Noble Energy is getting closer to tapping into one of its biggest assets – the Leviathan field located in offshore Israel. The company has been trying to develop this massive gas field, but have faced significant regulatory hurdles.
Noble Energy has been the only major U.S. oil company that has agreed to explore Israel’s vast energy reserves. Its U.S. based peers, on the other hand, have largely steered clear from the country due to its poor regulatory framework that does not adequately protect the interests of foreign investors. The decades-old conflict between Israel and Arab countries, including the leading OPEC members, has also not helped. But Noble Energy took the risk and ended up making one of the biggest gas finds in the region. The Leviathan gas field holds 16.5 to 22 trillion cubic feet of gas reserves. The field alone could transform Noble as well as Israel into one of the biggest suppliers of gas in the region by targeting the energy starved nations of Jordan and Egypt as well as Southern Europe.
However, Noble Energy and its partners have faced stiff opposition from Israeli regulators and lawmakers due to anti-trust concerns. But last week, Israel’s parliament voted in favor of a plan that will allow Noble Energy to develop Leviathan as well as two smaller fields. The next key hurdle to overcome is that the lawmakers have to agree to transfer the power from the Economy Ministry, which has been overseeing the deal, to the cabinet. Once this obstacle is overcome, the government and Noble Energy can proceed with the framework which has been previously opposed by the regulators. In short, although Noble Energy has certainly moved one step closer towards pumping gas from Leviathan, significant barriers still remain.
Leviathan was supposed to begin operations by 2018, but with the current slow pace of development, production from the field might not begin in the current decade. The delays are dampening the future prospects of Leviathan. The field was supposed to bring substantial financial benefits to its operators as well as Israel on top of the geopolitical advantages coming from exports. Jordan and Egypt were supposed to be two of the prominent buyers. But the delays have forced Jordan to halt negotiations while Egypt, which has signed three letters of intent for imports and was supposed to be the biggest buyer of Leviathan gas, has been looking for other suppliers. Following Eni’s massive discovery in offshore Egypt, it appears that the option of selling gas to Egypt is now off the table.
The supergiant discovery
About two weeks ago, Italy’s Eni said that it discovered a “supergiant” field 120-miles off the coast of Egypt which could hold 30 trillion cubic feet of gas reserves, making this the largest gas find of the last decade and the biggest gas reserve in the Mediterranean, overshadowing Leviathan. The single largest potential buyer of Leviathan gas might not need it at all as Zohr alone would be enough to cover nearly all of the natural gas needs of the most populous Arab nation for decades.
Eni, the largest foreign hydrocarbon producer in Egypt with decades of experience in the country, already has the required infrastructure in place which will allow it to bring Zohr online over the next few years. Both, the Egyptian government and Eni are eager to bring the field online as quickly as possible. Last week, the Italian company said that it could begin production from as early as 2017. That’s bad news for Israel as well as Noble Energy.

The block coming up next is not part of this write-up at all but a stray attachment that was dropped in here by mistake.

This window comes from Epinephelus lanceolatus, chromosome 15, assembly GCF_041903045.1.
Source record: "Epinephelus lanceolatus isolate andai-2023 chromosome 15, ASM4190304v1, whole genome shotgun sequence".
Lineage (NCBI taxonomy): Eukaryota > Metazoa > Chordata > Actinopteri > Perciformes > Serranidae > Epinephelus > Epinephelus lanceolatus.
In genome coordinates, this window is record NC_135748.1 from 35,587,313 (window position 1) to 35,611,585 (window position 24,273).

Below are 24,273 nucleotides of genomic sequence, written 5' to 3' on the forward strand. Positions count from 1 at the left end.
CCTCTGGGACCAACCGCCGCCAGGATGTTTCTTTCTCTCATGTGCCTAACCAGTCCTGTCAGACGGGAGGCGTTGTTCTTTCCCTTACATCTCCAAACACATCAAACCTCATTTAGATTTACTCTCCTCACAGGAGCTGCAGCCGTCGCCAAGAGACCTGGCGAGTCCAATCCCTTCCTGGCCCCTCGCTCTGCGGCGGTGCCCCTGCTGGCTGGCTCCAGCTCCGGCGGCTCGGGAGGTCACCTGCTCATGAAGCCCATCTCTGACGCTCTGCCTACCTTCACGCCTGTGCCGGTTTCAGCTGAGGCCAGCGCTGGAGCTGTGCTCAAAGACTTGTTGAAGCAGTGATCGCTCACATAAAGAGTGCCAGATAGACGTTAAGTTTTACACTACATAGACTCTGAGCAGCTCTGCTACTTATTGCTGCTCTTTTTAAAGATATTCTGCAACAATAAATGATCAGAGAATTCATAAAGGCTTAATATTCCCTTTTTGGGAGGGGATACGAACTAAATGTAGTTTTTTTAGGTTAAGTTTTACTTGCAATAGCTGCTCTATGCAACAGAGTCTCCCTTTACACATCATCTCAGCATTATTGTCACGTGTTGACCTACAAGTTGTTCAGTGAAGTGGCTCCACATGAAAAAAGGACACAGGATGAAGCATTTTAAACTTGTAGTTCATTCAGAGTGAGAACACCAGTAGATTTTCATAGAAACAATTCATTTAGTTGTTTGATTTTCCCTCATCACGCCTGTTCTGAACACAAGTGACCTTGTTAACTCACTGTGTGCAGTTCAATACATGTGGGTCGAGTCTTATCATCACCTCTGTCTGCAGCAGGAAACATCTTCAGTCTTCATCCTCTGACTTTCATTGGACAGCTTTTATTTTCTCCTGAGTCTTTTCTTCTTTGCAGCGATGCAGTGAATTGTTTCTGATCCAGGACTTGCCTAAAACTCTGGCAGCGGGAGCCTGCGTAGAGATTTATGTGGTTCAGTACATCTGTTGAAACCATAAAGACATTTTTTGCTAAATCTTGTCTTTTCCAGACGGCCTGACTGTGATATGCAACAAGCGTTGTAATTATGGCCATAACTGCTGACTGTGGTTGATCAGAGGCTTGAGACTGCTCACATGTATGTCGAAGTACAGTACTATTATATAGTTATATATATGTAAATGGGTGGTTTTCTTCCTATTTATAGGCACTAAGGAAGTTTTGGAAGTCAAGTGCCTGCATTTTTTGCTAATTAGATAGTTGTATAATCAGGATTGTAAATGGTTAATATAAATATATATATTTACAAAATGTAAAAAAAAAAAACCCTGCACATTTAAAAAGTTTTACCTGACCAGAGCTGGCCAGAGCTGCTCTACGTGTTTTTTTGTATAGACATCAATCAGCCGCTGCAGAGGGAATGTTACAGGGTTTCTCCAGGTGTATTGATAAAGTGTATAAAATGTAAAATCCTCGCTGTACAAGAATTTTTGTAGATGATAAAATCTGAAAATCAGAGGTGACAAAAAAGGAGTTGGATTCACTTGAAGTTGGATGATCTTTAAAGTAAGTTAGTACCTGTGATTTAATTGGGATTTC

Fortunately, there is no shortage of buyers in the Mediterranean as well as Europe which has been trying to reduce its reliance on Russian gas. Noble Energy and its partners have also said that the demand for Leviathan gas remains strong. But unfortunately, export of Israeli gas to most of the other major buyers, besides Egypt, is going to be far more expensive.
For instance, Turkey appears to be a prospective candidate. Like Egypt, Turkey also has ever growing energy needs and a booming natural gas demand. However, in order to ship the gas directly to Turkey through an offshore pipeline, the fuel must first pass through Cyprus. And given the history of conflict between Turkey and Cyprus, that pipeline may never get an approval from Cypriot authorities.
Another option could be to construct a pipeline to Cyprus. From here, Israel and Cyprus could work together on figuring out a way to ship the gas from the Leviathan as well as the Aphrodite field, which is located off the southern coast of Cyprus, directly to Europe via pipelines or through construction of a liquefaction facility.
Either way, shipments to Turkey or Europe will require years of planning and development, not to mention the substantial regulatory and geopolitical hurdles, a large chunk of which will come from Israel itself.
The uncertainty regarding the future of Leviathan field has been weighing on Noble Energy. While on one hand, the company has received the nod from Israeli parliament, on the other hand, Egypt, which was touted as the major buyer of Leviathan gas, has discovered its own reserves. As a result, the future prospects of Leviathan are as uncertain as they were before, if not more so.
Meanwhile, Israel has moved astonishingly slow as compared to others in North America, Australia, Russia and Qatar who are racing ahead to capture the natural gas export markets. The global energy landscape is also changing quickly, with the plunge in oil prices, M&A activity and Egypt’s discovery. In addition to this, Iran could also emerge as a major supplier of gas following the success of nuclear negotiations, given its South Pars gas field, home of the world’s second largest reserves, has recently become fully operational. In this quickly changing environment, thanks to the persistent delays, Leviathan will become less and less relevant.
Author: Samir Haddad et Al.